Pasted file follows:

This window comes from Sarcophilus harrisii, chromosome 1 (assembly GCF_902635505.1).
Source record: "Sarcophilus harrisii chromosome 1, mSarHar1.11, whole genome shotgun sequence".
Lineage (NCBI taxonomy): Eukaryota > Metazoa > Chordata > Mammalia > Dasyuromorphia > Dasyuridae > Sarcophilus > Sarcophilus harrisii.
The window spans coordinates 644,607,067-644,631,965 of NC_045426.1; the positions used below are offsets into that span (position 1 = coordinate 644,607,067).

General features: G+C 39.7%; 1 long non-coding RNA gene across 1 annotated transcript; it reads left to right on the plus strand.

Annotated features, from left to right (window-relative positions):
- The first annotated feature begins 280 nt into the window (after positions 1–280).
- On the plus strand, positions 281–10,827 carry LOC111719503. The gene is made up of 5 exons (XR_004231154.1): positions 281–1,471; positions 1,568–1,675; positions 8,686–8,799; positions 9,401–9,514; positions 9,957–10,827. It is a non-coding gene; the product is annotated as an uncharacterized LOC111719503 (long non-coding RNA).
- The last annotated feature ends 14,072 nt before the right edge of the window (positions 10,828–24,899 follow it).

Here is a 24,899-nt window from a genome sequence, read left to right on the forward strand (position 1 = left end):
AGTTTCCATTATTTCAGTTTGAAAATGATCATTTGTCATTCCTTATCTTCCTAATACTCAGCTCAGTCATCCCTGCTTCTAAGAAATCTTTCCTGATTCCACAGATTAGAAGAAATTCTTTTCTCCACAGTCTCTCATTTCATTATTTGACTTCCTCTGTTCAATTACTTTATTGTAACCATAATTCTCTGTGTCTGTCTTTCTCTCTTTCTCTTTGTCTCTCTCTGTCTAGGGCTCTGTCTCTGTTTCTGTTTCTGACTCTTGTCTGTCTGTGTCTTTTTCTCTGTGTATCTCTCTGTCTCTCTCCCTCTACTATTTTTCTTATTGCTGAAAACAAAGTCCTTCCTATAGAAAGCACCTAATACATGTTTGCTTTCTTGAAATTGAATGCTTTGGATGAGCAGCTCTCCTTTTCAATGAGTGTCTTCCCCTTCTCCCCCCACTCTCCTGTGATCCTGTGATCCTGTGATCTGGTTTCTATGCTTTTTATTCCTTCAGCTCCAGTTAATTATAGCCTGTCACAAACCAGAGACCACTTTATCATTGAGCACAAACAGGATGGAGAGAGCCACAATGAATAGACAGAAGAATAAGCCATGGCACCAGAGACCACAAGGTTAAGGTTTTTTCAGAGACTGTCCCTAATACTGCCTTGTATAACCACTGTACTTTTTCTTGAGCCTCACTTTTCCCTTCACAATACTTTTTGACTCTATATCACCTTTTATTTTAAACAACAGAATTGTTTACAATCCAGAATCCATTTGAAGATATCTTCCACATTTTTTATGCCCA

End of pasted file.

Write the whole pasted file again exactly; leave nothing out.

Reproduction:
This window comes from Sarcophilus harrisii, chromosome 1 (assembly GCF_902635505.1).
Source record: "Sarcophilus harrisii chromosome 1, mSarHar1.11, whole genome shotgun sequence".
Lineage (NCBI taxonomy): Eukaryota > Metazoa > Chordata > Mammalia > Dasyuromorphia > Dasyuridae > Sarcophilus > Sarcophilus harrisii.
The window spans coordinates 644,607,067-644,631,965 of NC_045426.1; the positions used below are offsets into that span (position 1 = coordinate 644,607,067).

General features: G+C 39.7%; 1 long non-coding RNA gene across 1 annotated transcript; it reads left to right on the plus strand.

Annotated features, from left to right (window-relative positions):
- The first annotated feature begins 280 nt into the window (after positions 1–280).
- On the plus strand, positions 281–10,827 carry LOC111719503. The gene is made up of 5 exons (XR_004231154.1): positions 281–1,471; positions 1,568–1,675; positions 8,686–8,799; positions 9,401–9,514; positions 9,957–10,827. It is a non-coding gene; the product is annotated as an uncharacterized LOC111719503 (long non-coding RNA).
- The last annotated feature ends 14,072 nt before the right edge of the window (positions 10,828–24,899 follow it).

Here is a 24,899-nt window from a genome sequence, read left to right on the forward strand (position 1 = left end):
AGTTTCCATTATTTCAGTTTGAAAATGATCATTTGTCATTCCTTATCTTCCTAATACTCAGCTCAGTCATCCCTGCTTCTAAGAAATCTTTCCTGATTCCACAGATTAGAAGAAATTCTTTTCTCCACAGTCTCTCATTTCATTATTTGACTTCCTCTGTTCAATTACTTTATTGTAACCATAATTCTCTGTGTCTGTCTTTCTCTCTTTCTCTTTGTCTCTCTCTGTCTAGGGCTCTGTCTCTGTTTCTGTTTCTGACTCTTGTCTGTCTGTGTCTTTTTCTCTGTGTATCTCTCTGTCTCTCTCCCTCTACTATTTTTCTTATTGCTGAAAACAAAGTCCTTCCTATAGAAAGCACCTAATACATGTTTGCTTTCTTGAAATTGAATGCTTTGGATGAGCAGCTCTCCTTTTCAATGAGTGTCTTCCCCTTCTCCCCCCACTCTCCTGTGATCCTGTGATCCTGTGATCTGGTTTCTATGCTTTTTATTCCTTCAGCTCCAGTTAATTATAGCCTGTCACAAACCAGAGACCACTTTATCATTGAGCACAAACAGGATGGAGAGAGCCACAATGAATAGACAGAAGAATAAGCCATGGCACCAGAGACCACAAGGTTAAGGTTTTTTCAGAGACTGTCCCTAATACTGCCTTGTATAACCACTGTACTTTTTCTTGAGCCTCACTTTTCCCTTCACAATACTTTTTGACTCTATATCACCTTTTATTTTAAACAACAGAATTGTTTACAATCCAGAATCCATTTGAAGATATCTTCCACATTTTTTATGCCCA